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My best Kashmir memory

MY BEST KASHMIR memory remains a trip I undertook with friends in 1971, fresh from St Stephen’s College. And, like all college trips, it ended up being more than memorable, even though we set out with no itinerary so to speak.


The first step was to borrow my friend Shekhar Bhargava’s family car. So, we set off from Delhi to Indore, Madhya Pradesh. Once there, and with a set of wheels under us, we decided to pick up another friend and drove to Bhilwara, Rajasthan. Bhagwan Swaroop Mathur’s family owned a mica factory there, and the mineral itself was a revelation. To me until then, mica was those small glinting flakes that you see in granite pebbles. Anyway, with Bhagwan Swaroop roped in, we set off for Delhi and then to Kashmir.


The Americans talk about road trips, but we don’t, do we? Too many problems, from lack of restrooms on the route to safety issues to drivers who seem to be absolute nutcases to the condition of the roads themselves. But, I think, it is a culture thing above all.


Our trip was a meandering drive. Though we visited many popular tourist spots, what stayed with me was a day or two spent in Daksum valley in a small state government guest house by a babbling mountain brook. And then there was Amarnath, which happened by accident like everything else.


In Pahalgam market, we ran into another friend, Yogendra Durlabhji aka Yogi Jain from Jaipur, and quickly made plans to visit the holy cave. And so began the three-day round-trip via Sheshnag and Panchtarni. The first night we were sitting up all night in the freezing rain and snow, teeth chattering. Then came the altitude sickness, leaving us wondering why we bothered to set out at all. But the sight of the holy cave made it all worth it.


Sorry, I got carried away, but you have Senior Special Correspondent Tariq Bhat to blame for all of this. It is his Unseen Kashmir story in this issue that sent me down this route. My Daksum days are long gone, but I am grateful that I grabbed them when I could. Maybe, you, too, should set out to see Unseen Kashmir, dear reader.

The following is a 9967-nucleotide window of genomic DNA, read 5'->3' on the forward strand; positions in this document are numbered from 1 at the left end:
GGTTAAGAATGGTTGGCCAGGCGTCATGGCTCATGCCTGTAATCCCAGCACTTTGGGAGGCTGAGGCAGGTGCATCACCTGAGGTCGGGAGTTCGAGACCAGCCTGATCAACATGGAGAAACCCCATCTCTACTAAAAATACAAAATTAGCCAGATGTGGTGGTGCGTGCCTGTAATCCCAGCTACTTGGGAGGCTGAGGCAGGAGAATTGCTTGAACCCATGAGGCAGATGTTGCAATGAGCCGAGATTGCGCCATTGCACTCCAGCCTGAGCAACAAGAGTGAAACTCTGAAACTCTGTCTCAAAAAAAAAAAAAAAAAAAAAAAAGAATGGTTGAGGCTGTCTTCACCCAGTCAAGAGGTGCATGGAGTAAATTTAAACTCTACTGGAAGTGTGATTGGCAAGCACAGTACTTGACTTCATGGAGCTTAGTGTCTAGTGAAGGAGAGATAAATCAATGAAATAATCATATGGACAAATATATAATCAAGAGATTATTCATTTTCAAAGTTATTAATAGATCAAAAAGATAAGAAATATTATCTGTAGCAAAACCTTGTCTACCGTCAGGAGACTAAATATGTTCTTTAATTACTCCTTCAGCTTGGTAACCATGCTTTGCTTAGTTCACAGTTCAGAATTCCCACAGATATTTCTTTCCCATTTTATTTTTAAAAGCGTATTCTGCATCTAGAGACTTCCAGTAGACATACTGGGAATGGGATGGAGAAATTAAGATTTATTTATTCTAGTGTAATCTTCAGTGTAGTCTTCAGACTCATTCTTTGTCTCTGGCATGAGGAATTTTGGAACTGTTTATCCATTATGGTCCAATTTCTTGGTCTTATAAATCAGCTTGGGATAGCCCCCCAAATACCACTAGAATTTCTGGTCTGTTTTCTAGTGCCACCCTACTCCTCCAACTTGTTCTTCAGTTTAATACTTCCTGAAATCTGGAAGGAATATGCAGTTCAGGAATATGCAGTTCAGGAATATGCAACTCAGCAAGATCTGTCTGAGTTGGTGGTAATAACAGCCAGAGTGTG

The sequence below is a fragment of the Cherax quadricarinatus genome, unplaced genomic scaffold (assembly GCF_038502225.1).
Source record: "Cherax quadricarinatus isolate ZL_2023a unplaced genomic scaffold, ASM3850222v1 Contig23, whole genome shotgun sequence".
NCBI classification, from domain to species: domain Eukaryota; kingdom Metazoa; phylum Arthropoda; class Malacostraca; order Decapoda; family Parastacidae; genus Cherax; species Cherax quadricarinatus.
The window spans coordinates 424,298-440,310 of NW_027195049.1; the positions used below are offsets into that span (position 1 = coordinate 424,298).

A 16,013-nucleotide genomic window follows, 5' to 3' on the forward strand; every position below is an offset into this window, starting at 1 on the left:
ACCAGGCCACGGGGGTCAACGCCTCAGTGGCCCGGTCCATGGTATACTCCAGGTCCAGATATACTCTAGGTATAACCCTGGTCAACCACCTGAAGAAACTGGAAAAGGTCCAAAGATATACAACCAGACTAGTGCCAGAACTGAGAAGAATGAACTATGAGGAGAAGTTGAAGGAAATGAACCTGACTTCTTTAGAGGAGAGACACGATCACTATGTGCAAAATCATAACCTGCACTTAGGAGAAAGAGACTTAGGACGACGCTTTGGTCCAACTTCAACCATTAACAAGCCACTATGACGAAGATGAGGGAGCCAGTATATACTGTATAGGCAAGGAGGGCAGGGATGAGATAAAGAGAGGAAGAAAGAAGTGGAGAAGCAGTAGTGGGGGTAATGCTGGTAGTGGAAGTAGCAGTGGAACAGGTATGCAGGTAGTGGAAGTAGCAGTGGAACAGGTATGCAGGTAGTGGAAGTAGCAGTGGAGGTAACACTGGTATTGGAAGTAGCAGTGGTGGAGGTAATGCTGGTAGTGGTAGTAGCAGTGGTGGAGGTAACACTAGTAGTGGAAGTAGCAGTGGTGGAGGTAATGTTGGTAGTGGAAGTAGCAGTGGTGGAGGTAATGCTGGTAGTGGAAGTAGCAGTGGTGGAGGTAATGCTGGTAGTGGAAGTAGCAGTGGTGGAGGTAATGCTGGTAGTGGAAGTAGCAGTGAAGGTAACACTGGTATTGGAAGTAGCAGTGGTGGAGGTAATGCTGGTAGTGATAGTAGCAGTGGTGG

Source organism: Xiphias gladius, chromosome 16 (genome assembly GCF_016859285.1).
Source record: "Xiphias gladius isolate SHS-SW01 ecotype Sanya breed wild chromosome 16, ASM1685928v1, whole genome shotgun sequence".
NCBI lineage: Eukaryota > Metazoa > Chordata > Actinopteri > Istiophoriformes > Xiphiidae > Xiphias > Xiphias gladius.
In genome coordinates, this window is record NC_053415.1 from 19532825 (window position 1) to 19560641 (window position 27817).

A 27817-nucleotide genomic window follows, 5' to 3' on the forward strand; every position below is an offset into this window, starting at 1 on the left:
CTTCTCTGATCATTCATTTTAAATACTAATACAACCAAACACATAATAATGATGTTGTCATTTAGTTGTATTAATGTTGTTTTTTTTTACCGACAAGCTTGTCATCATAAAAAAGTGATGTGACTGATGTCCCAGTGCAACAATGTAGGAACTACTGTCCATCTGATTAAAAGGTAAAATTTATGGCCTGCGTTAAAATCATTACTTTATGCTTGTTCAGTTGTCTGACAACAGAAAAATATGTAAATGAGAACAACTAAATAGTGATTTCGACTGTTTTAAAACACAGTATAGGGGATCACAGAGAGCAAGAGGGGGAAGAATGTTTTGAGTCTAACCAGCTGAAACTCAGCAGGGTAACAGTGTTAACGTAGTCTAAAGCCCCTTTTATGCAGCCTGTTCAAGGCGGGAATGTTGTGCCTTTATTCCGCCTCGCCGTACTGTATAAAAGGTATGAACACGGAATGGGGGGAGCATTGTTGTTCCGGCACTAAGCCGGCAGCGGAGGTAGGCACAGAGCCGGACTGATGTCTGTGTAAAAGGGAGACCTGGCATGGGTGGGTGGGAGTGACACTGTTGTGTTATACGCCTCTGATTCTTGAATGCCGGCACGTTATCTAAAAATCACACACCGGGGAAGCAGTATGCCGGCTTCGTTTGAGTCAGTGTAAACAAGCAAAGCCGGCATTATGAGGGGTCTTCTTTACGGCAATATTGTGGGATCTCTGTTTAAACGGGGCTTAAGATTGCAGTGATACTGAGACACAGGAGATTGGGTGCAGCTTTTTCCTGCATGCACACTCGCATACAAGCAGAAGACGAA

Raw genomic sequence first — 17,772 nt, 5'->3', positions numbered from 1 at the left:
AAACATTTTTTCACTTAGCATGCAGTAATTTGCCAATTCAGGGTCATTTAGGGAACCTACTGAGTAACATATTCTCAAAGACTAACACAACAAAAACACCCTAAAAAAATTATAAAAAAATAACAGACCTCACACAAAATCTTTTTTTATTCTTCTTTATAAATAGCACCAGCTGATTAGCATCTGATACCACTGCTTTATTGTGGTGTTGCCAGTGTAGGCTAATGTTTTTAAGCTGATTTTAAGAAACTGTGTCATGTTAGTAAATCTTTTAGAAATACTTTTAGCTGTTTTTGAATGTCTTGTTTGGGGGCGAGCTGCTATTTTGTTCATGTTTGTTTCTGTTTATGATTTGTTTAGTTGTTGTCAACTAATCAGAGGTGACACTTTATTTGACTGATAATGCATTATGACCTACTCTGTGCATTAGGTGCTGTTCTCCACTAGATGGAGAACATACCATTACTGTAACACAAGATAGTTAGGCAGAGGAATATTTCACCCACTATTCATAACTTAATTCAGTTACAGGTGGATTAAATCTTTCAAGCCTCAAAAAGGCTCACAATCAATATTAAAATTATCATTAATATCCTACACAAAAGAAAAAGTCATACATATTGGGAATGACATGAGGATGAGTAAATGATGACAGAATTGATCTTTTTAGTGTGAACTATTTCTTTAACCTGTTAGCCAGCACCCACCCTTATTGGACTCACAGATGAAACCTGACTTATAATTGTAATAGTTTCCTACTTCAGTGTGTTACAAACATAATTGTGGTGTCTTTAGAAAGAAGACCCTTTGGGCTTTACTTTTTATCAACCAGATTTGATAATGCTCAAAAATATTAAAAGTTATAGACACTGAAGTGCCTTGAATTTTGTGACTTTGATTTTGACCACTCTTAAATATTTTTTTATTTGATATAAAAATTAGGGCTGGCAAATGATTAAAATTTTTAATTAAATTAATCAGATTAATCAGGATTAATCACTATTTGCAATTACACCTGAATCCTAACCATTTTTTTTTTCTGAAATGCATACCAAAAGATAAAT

Deputy Chief of Bureau Namrata Biji Ahuja’s lead article looks at how Kashmir has changed since the abrogation of Article 370, and also at the changemakers who are holding fort. My thanks to Lieutenant Governor Manoj Sinha for the interview.


It is not all Kashmir though. Our Consultant (Sports) Ayaz Memon and Chief Subeditor Anirudh Madhavan interviewed hockey national coach Craig Fulton and captain Harmanpreet Singh. Memon also writes about his experience of covering cricket World Cups, ahead of the 2023 ICC World Cup. All three articles are sure to hook the sports buffs out there.


There is also Shobhaa De’s take on Dubai, a city she has been visiting for 40 years. This time she did it with her daughter and granddaughters. It is good to see Dubai through her eyes.


As I cap my pen, let me go stand by the brook in Daksum once more. Of the four of us, Shekhar is still active in legal practice and was the additional advocate general of Madhya Pradesh. Yogi is busy in Jaipur with the Durlabhji institutions. Bhagwan Swaroop has moved on to a better world.


Maybe he is waiting for us with ponies, blankets and flasks of tea, ready for another trek.